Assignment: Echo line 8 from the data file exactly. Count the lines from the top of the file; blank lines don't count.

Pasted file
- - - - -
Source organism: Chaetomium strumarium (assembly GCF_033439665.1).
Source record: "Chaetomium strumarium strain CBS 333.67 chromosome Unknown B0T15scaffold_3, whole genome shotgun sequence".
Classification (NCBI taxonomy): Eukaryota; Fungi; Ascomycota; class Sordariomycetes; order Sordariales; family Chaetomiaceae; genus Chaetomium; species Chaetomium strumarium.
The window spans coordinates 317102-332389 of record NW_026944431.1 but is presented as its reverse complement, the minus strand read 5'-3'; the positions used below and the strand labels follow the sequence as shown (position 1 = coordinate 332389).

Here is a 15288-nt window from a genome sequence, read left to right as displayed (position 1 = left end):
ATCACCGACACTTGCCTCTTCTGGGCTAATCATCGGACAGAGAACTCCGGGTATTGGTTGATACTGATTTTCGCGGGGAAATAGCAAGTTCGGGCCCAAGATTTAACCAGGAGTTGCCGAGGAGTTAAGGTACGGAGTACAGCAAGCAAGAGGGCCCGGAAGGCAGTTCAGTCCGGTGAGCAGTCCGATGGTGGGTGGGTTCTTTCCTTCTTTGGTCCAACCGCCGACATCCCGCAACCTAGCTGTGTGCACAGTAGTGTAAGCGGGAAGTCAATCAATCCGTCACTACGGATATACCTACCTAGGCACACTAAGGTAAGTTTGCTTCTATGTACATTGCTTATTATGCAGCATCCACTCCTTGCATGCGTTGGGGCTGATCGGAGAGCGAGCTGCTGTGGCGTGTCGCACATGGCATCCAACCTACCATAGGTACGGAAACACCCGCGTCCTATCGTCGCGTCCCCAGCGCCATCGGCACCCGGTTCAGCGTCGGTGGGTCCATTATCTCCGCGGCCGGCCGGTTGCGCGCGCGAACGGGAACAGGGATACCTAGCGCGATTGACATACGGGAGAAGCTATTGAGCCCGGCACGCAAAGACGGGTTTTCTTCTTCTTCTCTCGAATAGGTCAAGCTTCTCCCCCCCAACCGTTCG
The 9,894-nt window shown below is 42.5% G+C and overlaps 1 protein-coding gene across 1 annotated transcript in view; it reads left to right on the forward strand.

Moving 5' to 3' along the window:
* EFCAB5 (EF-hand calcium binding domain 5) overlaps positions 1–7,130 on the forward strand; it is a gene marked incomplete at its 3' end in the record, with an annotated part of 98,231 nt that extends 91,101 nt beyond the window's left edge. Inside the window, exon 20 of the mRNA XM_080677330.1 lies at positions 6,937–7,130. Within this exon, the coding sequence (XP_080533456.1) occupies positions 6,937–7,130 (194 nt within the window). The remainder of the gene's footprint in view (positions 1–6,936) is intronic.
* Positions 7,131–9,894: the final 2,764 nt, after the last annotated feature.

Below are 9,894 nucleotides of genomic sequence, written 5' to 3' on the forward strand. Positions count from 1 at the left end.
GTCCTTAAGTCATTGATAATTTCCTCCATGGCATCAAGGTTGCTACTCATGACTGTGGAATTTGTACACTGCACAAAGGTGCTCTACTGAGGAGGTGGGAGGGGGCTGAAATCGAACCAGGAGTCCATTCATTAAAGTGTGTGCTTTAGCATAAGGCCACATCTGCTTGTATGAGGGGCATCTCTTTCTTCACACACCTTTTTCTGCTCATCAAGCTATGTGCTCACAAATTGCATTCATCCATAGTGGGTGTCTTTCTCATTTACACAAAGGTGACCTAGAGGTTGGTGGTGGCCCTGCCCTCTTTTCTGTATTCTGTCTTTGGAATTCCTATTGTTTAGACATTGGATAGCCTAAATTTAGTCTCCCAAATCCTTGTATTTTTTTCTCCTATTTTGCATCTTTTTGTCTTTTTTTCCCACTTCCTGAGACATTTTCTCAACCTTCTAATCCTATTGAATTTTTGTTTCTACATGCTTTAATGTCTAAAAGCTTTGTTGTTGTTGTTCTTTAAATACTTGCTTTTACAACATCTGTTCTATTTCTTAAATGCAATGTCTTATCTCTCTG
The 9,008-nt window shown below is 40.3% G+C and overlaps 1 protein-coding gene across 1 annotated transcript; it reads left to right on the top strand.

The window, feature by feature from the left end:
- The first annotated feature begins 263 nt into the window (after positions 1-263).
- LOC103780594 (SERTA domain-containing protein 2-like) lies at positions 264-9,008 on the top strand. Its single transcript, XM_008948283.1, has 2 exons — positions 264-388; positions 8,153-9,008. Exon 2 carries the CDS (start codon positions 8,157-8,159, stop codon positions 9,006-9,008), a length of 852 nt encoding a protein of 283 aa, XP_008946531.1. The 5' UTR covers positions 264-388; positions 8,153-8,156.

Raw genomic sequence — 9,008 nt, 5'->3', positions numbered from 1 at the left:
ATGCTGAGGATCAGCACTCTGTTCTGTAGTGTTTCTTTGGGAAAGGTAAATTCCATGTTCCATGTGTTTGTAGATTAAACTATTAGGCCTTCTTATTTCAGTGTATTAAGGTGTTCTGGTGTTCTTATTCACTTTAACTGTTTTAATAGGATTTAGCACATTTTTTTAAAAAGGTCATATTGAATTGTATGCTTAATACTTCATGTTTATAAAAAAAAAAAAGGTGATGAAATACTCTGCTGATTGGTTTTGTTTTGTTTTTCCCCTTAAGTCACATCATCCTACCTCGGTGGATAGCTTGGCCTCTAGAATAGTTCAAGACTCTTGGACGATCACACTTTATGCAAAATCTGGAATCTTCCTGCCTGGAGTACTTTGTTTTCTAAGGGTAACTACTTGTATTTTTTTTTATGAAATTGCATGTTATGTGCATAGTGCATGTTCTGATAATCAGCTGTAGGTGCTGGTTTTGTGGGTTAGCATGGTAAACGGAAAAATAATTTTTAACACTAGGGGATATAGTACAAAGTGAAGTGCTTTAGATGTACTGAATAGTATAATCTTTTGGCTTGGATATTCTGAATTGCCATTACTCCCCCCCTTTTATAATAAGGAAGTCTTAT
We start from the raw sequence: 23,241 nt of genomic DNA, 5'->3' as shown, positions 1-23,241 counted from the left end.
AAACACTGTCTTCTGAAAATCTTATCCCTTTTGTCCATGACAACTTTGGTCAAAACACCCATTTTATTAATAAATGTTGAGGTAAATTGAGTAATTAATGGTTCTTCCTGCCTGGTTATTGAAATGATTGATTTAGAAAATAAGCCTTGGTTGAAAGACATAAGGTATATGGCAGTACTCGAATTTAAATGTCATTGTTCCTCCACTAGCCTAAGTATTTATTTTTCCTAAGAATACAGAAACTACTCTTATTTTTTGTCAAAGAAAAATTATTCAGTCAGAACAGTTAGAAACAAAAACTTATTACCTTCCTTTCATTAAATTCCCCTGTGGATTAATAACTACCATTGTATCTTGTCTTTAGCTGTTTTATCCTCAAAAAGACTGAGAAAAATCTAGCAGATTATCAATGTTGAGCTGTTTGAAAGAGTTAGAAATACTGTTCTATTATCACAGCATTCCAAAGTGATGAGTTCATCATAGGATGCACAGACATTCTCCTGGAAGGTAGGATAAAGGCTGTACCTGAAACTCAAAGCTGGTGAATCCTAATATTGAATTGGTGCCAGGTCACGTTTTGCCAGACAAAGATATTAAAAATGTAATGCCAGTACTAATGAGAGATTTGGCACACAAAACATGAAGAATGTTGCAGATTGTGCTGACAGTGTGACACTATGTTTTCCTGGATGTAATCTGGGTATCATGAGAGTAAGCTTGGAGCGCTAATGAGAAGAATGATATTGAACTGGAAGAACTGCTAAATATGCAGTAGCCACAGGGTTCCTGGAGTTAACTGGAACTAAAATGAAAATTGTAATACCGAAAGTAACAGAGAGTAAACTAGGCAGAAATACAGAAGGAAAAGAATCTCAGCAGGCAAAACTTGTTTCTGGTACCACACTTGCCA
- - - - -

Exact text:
Moving 5' to 3' along the window: